SBCs: A New Necessity for Service Providers and Enterprises, Part 2

Jim Machi : Industry Insight
Jim Machi

SBCs: A New Necessity for Service Providers and Enterprises, Part 2

In my blog from last week, I talked about today’s communications network environment and how Session Border Controllers (SBCs) are critical when it comes to interconnecting TDM and IP networks. This week, I’d like to talk about the specific benefits that SBCs offer service providers and enterprises.

Basically, there are many things that an SBC can do well. In terms of benefits for service providers, the SBC sits at demarcation points between the networks and provides a wide range of important functions for security, protocol translation, normalization and call handling. An SBC enables seamless communication between different service provider networks and end-user networks that are comprised of elements from many different kinds of equipment manufacturers.  

SBCs can also help network operators manage calls, regulate data flows, fix or change protocols and syntax, and overcome obstacles that Network Address Translation (NAT) devices and firewalls may pose for IP calling. In addition, where SBCs are inspecting the sessions – both multimedia and control traffic – as they are entering the network, they are also able to play a major role in maintaining high availability by helping to mitigate potential system failures and network overloads that can result when networks are confronted by Denial of Service (DoS) attacks. What other solution can provide so many functionalities to service providers?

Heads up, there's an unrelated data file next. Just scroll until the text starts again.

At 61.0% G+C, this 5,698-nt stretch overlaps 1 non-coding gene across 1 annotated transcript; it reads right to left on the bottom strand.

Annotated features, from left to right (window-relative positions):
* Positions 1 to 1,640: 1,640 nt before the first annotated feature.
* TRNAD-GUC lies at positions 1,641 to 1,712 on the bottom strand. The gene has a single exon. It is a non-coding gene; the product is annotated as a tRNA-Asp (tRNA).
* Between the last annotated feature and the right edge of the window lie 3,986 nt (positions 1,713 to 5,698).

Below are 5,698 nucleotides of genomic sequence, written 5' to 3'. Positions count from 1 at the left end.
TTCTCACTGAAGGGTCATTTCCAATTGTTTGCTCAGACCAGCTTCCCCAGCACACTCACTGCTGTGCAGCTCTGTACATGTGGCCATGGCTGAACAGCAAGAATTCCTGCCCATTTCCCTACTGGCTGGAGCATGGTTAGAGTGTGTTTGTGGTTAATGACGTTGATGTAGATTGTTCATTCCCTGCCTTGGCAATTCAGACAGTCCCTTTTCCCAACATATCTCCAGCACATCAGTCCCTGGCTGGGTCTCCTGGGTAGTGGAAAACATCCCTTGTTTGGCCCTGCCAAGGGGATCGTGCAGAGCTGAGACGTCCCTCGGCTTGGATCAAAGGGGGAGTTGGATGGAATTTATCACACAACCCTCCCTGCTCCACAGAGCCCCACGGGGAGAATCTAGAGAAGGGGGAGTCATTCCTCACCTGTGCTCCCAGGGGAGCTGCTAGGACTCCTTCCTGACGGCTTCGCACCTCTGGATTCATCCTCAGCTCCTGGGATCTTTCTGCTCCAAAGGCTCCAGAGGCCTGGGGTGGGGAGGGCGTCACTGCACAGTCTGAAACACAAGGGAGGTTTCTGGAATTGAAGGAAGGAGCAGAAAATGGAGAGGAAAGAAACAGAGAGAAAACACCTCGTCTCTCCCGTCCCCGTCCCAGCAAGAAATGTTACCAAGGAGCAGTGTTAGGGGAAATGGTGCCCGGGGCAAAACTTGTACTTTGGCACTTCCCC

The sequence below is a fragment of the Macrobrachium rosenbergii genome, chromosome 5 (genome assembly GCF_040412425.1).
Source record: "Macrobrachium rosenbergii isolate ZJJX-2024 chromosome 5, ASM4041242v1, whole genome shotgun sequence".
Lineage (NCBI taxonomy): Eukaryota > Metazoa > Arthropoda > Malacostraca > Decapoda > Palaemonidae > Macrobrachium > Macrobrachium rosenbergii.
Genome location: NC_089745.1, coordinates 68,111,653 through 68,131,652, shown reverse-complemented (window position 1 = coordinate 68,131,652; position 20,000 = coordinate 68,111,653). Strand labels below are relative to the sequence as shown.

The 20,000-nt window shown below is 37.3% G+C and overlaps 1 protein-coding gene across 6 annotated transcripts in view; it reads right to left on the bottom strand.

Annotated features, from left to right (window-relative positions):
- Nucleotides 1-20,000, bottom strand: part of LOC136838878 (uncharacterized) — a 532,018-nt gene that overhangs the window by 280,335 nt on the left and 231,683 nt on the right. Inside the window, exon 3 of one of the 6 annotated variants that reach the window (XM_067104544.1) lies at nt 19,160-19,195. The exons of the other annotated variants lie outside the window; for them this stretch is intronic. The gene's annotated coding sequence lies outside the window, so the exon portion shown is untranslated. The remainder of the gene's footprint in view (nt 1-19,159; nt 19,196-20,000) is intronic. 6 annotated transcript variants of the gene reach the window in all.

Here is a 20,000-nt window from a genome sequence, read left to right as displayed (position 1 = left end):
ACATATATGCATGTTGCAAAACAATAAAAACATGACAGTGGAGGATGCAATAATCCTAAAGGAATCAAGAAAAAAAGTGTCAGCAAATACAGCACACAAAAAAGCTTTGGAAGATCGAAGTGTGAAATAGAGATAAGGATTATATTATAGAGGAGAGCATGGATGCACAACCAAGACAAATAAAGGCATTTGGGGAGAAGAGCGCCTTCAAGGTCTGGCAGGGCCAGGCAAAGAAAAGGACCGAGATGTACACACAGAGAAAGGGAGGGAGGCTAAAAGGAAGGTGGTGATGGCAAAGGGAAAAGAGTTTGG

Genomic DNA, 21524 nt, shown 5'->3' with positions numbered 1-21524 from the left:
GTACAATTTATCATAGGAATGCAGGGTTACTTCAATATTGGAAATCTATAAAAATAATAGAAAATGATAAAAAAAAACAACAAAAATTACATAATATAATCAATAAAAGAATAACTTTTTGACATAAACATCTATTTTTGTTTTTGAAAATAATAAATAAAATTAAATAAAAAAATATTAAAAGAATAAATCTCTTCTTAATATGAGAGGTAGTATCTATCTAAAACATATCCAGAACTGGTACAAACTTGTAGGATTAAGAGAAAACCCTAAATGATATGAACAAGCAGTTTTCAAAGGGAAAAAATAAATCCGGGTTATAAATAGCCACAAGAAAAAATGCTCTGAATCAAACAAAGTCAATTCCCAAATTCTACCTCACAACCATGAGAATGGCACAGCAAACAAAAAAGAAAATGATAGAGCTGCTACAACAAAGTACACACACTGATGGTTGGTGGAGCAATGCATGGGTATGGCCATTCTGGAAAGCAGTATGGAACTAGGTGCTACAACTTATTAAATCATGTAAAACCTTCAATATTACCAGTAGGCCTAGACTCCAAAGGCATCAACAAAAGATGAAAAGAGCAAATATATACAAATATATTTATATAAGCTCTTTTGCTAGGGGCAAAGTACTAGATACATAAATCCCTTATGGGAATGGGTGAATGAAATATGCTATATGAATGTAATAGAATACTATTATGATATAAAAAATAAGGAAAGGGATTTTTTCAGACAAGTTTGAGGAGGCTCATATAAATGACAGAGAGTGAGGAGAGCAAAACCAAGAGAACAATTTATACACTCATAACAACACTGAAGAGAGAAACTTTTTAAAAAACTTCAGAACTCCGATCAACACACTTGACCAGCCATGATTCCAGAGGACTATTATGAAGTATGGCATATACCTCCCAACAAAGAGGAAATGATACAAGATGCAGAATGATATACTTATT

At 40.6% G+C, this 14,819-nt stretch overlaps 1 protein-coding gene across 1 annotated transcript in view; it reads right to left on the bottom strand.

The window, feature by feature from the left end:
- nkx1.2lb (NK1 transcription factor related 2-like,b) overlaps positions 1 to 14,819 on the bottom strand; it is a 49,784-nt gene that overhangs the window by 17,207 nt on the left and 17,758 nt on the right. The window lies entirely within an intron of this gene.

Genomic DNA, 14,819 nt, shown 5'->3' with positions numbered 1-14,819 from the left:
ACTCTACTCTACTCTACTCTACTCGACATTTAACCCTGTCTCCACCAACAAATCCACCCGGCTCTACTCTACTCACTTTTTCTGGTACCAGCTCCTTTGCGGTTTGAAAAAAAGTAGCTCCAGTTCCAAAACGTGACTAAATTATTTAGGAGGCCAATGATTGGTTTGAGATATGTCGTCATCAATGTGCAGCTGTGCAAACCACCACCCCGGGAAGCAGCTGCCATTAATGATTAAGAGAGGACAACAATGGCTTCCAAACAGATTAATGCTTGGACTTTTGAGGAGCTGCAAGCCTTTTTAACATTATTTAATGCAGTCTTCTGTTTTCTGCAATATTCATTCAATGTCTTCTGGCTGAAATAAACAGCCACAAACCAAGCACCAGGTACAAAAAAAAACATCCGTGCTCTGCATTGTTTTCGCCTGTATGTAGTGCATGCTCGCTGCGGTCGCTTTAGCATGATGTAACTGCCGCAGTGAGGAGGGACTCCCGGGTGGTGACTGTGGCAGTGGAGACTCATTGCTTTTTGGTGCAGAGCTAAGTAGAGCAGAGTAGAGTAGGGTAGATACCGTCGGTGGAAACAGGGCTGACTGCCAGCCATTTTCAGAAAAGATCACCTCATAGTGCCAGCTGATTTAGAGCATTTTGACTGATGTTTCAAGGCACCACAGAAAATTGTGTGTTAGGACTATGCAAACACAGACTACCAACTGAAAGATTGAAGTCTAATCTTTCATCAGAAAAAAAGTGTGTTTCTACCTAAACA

Another nice benefit of SBCs is that they can help expand the options enterprise organizations have when it comes to considering choices for communications equipment and solutions; for example, a premise-based IP PBX or hosted solution. Because an SBC compensates for potential incompatibility issues, customers have a wide variety of services and service providers to select from, and might no longer need to give a lot of attention to factors such as compatibility (that in the past may have limited their communications options). As a result, SBCs allow for enterprises to be flexible in terms of taking a “best of breed approach” when choosing a platform or solution that most fits their needs, and helps to remove or minimize the limitations or restrictions imposed by one service provider versus another. In addition, while SBCs deployed within service provider networks provide infrastructure protection for the operator, those deployed at the enterprise edge provide protection against malicious attacks for enterprise networks.

Next week, I’ll go into some of the new applications that SBCs can help provide.

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